27. Whilst in discussing the term "dishonesty" the courts often draw a distinction between subjective dishonesty and objective dishonesty, there are three possible standards which can be applied to determine whether a person has acted dishonestly. There is a purely subjective standard, whereby a person is only regarded as dishonest if he transgresses his own standard of honesty, even if that standard is contrary to that of reasonable and honest people. This has been termed the "Robin Hood test" and has been rejected by the courts. As Sir Christopher Slade stated in Walker v Stones [2000] Lloyds Rep PN 864, 877 para 164:

    "A person may in some cases act dishonestly, according to the ordinary use of language, even though he genuinely believes that his action is morally justified. The penniless thief, for example, who picks the pocket of the multi-millionaire is dishonest even though he genuinely considers that theft is morally justified as a fair redistribution of wealth and that he is not therefore being dishonest."

Secondly, there is a purely objective standard whereby a person acts dishonestly if his conduct is dishonest by the ordinary standards of reasonable and honest people, even if he does not realise this. Thirdly, there is a standard which combines an objective test and a subjective test, and which requires that before there can be a finding of dishonesty it must be established that the defendant's conduct was dishonest by the ordinary standards of reasonable and honest people and that he himself realised that by those standards his conduct was dishonest. I will term this "the combined test".

    28. There is a passage in the earlier part of the judgment in Royal Brunei which suggests that Lord Nicholls considered that dishonesty has a subjective element.

    Thus in discussing the honest trustee and the dishonest third party at [1995] 2 AC 378, 385 A-C he stated:

    "These examples suggest that what matters is the state of mind of the third party …. But [the trustee's] state of mind is essentially irrelevant to the question whether the third party should be made liable to the beneficiaries for breach of trust."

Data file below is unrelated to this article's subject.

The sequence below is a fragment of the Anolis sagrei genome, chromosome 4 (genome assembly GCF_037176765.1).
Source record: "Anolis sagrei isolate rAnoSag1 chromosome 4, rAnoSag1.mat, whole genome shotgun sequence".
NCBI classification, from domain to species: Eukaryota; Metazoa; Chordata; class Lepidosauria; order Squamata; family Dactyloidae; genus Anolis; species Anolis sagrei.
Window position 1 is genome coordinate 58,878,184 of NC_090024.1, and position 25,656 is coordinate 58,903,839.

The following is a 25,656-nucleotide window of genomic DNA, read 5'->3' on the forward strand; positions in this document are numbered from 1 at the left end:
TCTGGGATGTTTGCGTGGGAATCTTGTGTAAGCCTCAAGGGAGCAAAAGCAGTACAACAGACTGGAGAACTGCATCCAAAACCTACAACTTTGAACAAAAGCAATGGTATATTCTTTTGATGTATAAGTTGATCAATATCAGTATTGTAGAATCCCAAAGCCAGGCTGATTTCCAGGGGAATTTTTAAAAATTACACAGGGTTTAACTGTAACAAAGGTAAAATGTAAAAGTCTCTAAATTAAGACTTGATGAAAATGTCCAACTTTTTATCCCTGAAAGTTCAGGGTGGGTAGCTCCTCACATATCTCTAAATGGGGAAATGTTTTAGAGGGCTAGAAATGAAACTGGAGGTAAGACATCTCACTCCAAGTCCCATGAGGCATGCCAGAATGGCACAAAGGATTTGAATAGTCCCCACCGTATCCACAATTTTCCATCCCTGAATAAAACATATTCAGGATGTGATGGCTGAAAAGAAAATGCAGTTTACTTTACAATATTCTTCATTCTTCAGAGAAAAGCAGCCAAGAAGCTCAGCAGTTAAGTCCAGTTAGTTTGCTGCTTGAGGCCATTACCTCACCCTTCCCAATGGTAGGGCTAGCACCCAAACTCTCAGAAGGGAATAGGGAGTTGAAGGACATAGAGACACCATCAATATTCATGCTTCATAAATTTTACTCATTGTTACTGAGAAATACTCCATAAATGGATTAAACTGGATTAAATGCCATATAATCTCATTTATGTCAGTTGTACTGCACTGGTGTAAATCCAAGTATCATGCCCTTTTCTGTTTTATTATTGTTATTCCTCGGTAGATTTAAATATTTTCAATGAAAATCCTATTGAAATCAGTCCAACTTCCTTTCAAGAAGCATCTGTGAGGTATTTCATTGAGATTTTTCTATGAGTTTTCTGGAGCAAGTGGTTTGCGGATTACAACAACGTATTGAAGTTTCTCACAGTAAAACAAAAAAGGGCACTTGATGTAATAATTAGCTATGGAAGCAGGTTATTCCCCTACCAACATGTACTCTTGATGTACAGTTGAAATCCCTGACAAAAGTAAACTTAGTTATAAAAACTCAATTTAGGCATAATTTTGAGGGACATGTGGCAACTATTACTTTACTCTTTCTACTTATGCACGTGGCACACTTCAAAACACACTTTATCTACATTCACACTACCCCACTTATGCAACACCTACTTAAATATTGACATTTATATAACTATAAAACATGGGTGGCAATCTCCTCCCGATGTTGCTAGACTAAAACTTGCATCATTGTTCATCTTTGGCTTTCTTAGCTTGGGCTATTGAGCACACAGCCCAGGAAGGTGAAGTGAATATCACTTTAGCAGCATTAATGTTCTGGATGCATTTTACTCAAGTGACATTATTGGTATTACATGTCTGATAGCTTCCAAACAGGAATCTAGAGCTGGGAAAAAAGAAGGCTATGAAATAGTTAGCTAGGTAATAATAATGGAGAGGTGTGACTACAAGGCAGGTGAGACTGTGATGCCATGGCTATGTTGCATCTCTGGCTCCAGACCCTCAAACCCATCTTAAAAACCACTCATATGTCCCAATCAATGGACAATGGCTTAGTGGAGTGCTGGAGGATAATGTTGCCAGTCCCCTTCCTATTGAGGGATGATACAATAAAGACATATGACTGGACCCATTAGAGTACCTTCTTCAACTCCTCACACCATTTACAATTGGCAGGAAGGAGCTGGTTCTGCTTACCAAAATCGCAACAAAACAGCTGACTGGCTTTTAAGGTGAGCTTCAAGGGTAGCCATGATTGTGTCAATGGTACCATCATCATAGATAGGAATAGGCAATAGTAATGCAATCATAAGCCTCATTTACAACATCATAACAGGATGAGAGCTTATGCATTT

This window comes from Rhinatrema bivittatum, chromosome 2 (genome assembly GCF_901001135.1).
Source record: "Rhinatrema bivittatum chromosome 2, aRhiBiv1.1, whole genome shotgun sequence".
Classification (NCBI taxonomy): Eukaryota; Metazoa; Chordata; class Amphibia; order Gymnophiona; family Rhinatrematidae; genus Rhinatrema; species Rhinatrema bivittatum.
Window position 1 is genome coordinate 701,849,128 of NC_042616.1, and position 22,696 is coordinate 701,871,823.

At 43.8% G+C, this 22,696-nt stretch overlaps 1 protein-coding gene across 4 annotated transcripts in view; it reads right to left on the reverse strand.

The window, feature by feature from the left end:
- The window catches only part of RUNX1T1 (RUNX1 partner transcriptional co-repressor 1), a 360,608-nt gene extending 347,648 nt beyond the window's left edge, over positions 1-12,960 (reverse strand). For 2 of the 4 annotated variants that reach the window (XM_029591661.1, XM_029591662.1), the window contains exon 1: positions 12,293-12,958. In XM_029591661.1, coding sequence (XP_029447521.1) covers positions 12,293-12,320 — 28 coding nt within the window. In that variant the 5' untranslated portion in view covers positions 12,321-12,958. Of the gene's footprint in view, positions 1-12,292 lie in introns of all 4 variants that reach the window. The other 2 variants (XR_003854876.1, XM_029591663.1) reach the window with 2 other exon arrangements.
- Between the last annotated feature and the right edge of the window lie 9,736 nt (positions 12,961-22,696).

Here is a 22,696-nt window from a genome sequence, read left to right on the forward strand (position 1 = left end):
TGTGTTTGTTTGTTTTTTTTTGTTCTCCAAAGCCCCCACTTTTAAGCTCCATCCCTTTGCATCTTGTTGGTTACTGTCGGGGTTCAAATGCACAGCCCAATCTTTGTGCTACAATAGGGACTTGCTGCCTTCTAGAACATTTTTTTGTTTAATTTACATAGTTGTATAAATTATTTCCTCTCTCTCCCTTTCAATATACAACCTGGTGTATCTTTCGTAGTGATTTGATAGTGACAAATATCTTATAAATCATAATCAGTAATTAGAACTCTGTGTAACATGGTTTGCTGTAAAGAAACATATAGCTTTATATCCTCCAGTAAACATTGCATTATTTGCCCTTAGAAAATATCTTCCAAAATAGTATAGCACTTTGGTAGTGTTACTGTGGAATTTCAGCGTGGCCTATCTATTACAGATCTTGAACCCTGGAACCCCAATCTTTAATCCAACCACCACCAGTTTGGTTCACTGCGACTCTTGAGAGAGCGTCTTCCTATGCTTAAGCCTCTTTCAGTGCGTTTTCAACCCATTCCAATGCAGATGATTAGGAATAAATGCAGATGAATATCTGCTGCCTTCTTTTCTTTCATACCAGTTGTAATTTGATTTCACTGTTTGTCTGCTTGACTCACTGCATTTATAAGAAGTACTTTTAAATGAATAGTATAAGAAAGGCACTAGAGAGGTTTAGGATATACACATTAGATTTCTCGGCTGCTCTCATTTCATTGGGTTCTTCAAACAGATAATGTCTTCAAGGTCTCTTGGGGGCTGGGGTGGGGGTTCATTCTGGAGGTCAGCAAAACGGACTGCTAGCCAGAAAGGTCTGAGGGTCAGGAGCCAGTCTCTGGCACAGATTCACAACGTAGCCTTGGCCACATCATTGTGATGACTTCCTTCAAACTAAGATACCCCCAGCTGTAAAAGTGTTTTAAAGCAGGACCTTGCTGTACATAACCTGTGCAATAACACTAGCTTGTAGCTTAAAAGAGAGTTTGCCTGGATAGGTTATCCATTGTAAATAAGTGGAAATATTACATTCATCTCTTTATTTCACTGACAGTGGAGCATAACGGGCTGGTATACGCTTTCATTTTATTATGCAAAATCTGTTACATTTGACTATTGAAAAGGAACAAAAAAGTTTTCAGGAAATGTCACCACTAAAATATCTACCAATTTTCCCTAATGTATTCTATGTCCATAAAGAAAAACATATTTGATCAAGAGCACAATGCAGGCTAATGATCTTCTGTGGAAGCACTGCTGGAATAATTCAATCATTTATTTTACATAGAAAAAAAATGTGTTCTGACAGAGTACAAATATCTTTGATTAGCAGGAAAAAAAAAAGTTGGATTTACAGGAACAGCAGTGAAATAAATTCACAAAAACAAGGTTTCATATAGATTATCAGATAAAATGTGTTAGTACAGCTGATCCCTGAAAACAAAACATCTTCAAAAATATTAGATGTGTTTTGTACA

29. However, after stating, at p 387 H, that the touchstone of liability is dishonesty, Lord Nicholls went on at page 389 B-C to discuss the meaning of dishonesty:

    "Before considering this issue further it will be helpful to define the terms being used by looking more closely at what dishonesty means in this context. Whatever may be the position in some criminal or other contexts (see, for instance, R v Ghosh [1982] QB 1053), in the context of the accessory liability principle acting dishonestly, or with a lack of probity, which is synonymous, means simply not acting as an honest person would in the circumstances. This is an objective standard."

    30. My noble and learned friend Lord Millett has subjected this passage and subsequent passages in the judgment to detailed analysis and is of the opinion that Lord Nicholls used the term "dishonesty" in a purely objective sense so that in this area of the law a person can be held to be dishonest even though he does not realise that what he is doing is dishonest by the ordinary standards of honest people. This leads Lord Millett on to the conclusion that in determining the liability of an accessory dishonesty is not necessary and that liability depends on knowledge.

    31. In R v Ghosh [1982] QB 1053 Lord Lane CJ held that in the law of theft dishonesty required that the defendant himself must have realised that what he was doing was dishonest by the ordinary standards of reasonable and honest people. The three sentences in Lord Nicholl's judgment, at p 389 B-C, which appear to draw a distinction between the position in criminal law and the position in equity, do give support to Lord Millett's view. But considering those sentences in the context of the remainder of the paragraph and taking account of other passages in the judgment, I think that in referring to an objective standard Lord Nicholls was contrasting it with the purely subjective standard whereby a man sets his own standard of honesty and does not regard as dishonest what upright and responsible people would regard as dishonest. Thus after stating that dishonesty is assessed on an objective standard he continued, at p 389 C:

    "At first sight this may seem surprising. Honesty has a connotation of subjectivity, as distinct from the objectivity of negligence. Honesty, indeed, does have a strong subjective element in that it is a description of a type of conduct assessed in the light of what a person actually knew at the time, as distinct from what a reasonable person would have known or appreciated. Further, honesty and its counterpart dishonesty are mostly concerned with advertent conduct, not inadvertent conduct. Carelessness is not dishonesty. Thus for the most part dishonesty is to be equated with conscious impropriety. However, these subjective characteristics of honesty do not mean that individuals are free to set their own standards of honesty in particular circumstances. The standard of what constitutes honest conduct is not subjective. Honesty is not an optional scale, with higher or lower values according to the moral standards of each individual. If a person knowingly appropriates another's property, he will not escape a finding of dishonesty simply because he sees nothing wrong in such behaviour."

Further, at p 391 A-C, Lord Nicholls said: